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Oil slides below $100, euro sags

Investors nervous about economic prospects — analyst

By AFP - Jul 06,2022 - Last updated at Jul 06,2022

This photo shows a man looking at new fuel prices in Addis Ababa on Wednesday while the price of Brent oil has dropped slightly at the international level (AFP photo)

LONDON — Recession worries pushed the price of Brent oil briefly back under $100 on Wednesday and the euro moved closer to parity with the dollar.

European stocks rebounded, thanks to lower bond yields and bargain hunting, while US stocks dipped ahead of the release of the minutes of the latest US Federal Reserve (Fed) meeting.

Europe's benchmark crude oil contract, Brent North Sea, fell briefly under $100 per barrel in afternoon deals, following its US counterpart WTI which slumped below the symbolic level on Tuesday when prices plunged by nearly 10 per cent on concerns that a slowing global economy will dent demand for petroleum products.

Citi analysts have forecast that Brent could strike $65 later this year in the event of a prolonged worldwide economic downturn.

Meanwhile, the euro hit a fresh 20-year low point under $1.02 — the European single currency fast closing in on parity as traders eye recession for the eurozone and the ECB's slower moves to raise interest rates than the US Fed.

"A dip in government bond yields has paved the way for bargain hunters to swoop in and snap up European equities," said market analyst David Madden at Equiti Capital.

Investors worried rising bond yields would crimp the ability of eurozone governments to support their economies. 

Paris stocks rose 2 per cent while Frankfurt climbed 1.6 per cent.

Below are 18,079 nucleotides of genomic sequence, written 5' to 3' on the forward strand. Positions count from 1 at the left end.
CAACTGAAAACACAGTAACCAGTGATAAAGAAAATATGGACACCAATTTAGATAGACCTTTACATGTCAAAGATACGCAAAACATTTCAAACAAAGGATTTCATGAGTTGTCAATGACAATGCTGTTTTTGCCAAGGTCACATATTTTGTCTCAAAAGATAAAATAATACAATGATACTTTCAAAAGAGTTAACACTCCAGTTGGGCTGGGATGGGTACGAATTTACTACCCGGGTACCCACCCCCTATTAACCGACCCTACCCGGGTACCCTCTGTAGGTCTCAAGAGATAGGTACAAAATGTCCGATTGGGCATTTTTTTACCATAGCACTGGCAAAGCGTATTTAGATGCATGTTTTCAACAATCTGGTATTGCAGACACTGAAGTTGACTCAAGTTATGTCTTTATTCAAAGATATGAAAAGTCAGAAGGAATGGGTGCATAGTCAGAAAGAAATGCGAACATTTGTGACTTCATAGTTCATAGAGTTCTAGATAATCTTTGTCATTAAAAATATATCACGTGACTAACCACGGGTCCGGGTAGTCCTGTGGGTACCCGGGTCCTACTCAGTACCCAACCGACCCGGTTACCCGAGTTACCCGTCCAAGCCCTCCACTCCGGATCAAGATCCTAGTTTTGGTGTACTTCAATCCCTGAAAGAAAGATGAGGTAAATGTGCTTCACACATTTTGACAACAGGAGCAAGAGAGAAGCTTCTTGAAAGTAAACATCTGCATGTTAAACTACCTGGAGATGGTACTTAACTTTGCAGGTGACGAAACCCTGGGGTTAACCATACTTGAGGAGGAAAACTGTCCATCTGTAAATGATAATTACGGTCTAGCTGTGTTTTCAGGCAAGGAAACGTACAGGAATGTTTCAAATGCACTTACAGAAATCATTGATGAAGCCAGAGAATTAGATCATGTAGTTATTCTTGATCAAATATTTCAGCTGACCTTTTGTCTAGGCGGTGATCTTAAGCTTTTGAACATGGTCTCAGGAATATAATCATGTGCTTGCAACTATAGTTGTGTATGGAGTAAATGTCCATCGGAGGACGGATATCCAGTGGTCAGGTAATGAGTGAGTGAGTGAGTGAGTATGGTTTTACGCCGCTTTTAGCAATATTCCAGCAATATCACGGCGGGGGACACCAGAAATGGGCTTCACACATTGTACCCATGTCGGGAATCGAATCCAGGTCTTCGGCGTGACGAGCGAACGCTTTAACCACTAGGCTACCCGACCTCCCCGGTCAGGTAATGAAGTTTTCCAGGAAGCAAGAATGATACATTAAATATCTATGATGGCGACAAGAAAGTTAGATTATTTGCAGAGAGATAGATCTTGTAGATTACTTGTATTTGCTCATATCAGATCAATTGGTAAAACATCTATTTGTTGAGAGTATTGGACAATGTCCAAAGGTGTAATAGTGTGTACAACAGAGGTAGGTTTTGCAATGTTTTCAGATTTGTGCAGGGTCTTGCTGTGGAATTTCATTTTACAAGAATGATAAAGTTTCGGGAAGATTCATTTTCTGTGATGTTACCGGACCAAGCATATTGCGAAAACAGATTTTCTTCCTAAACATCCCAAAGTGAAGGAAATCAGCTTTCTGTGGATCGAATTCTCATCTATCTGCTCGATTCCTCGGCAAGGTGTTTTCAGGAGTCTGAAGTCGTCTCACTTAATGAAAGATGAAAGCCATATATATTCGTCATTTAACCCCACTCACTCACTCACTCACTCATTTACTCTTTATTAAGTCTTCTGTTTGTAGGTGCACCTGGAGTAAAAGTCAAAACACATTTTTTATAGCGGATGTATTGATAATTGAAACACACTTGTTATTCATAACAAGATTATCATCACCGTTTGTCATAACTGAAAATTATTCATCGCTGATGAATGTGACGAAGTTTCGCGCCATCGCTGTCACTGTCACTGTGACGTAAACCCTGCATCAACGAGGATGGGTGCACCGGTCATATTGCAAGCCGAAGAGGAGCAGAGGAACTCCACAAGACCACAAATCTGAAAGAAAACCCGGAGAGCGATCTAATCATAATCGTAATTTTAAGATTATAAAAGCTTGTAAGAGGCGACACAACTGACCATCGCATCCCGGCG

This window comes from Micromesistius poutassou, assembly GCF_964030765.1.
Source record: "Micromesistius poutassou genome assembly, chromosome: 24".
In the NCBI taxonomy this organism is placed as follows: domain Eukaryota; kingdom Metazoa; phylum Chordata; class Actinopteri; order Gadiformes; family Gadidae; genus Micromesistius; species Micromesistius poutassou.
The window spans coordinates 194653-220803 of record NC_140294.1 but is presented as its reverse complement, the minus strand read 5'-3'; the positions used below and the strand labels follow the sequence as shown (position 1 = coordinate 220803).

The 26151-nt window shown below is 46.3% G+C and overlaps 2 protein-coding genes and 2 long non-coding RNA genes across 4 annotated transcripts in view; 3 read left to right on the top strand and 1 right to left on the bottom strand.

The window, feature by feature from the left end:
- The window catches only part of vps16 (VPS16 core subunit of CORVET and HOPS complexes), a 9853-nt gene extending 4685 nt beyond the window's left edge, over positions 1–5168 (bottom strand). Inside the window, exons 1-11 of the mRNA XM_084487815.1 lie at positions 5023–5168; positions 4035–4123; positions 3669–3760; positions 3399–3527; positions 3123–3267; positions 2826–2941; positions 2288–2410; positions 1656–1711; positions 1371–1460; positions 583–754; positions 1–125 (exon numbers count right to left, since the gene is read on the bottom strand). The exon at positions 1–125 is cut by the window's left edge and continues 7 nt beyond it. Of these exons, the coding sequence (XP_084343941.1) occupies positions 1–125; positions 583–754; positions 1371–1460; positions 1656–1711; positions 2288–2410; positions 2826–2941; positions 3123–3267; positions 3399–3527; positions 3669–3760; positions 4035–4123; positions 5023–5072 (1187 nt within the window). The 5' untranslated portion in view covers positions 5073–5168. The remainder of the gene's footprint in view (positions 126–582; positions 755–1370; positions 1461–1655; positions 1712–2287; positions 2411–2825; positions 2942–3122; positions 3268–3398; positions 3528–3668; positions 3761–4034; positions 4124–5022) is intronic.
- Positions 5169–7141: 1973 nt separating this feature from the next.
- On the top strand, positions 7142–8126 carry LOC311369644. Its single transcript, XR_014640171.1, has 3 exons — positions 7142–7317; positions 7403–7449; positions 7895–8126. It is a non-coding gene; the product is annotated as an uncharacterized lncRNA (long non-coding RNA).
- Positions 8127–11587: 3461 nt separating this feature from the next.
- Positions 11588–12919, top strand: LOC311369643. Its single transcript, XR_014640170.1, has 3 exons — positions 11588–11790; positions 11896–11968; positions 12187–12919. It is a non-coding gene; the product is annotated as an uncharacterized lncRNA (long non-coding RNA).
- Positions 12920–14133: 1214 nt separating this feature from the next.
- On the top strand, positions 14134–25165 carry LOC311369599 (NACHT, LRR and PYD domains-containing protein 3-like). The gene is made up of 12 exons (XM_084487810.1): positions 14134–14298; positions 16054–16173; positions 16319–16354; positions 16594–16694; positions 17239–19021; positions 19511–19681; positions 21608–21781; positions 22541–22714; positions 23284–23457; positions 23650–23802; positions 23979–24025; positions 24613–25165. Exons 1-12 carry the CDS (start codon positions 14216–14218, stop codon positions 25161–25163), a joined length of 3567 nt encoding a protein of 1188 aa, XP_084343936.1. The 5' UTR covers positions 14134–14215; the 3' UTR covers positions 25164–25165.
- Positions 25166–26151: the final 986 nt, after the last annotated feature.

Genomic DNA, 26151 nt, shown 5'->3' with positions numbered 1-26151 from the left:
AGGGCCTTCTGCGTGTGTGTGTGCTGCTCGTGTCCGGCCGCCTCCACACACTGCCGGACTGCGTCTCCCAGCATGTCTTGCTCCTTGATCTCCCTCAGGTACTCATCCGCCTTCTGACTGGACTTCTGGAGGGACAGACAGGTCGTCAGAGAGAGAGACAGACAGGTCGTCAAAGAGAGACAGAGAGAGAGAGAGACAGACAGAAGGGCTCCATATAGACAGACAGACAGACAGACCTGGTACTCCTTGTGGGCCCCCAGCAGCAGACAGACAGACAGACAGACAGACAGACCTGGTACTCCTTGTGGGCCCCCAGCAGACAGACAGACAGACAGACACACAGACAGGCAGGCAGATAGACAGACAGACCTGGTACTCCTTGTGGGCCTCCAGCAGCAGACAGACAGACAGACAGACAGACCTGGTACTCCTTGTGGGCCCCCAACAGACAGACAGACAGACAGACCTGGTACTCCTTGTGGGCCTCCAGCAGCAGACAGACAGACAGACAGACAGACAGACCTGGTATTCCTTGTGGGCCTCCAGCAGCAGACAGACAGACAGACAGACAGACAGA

Nevertheless, "the mood remains febrile", said Chris Beauchamp, chief market analyst at online trading platform IG.

"The drop in the euro and weakness in yields shows that investors remain very nervous about the economic prospects of the global economy, and the opportunistic bargain hunting in stocks may not have much staying power," he warned.

London's benchmark FTSE 100 index managed to gain 1.2 per cent despite the political turmoil after UK Prime Minister Boris Johnson was rocked by the resignation of finance minister Rishi Sunak.

Johnson vowed to stay in office and quickly appointed new ministers.

"Political risks do not seem to be having a major impact on UK assets," noted analyst Neil Wilson.

"There are far too many bigger things on our minds right now — inflation, the economy slowing down, strikes."

Britain is in the midst of nationwide strikes — affecting in particular the transport sector — as wages are eroded by the rocketing inflation.

The pound dipped below $1.18, however.

Elsewhere, Asian equity markets closed mostly lower amid a fresh flare-up of coronavirus cases in parts of China that has seen some cities locked down as part of officials' zero-COVID policy.

Wall Street stocks were lower in late morning trading as investors awaited key economic releases and the release of the minutes of the Fed's last policy meeting.

Investors will be scrutinising the document for any signs that falling commodity prices might lead the Fed to be less aggressive with raising interest rates, which would lower the risk of pushing the US economy into recession. 


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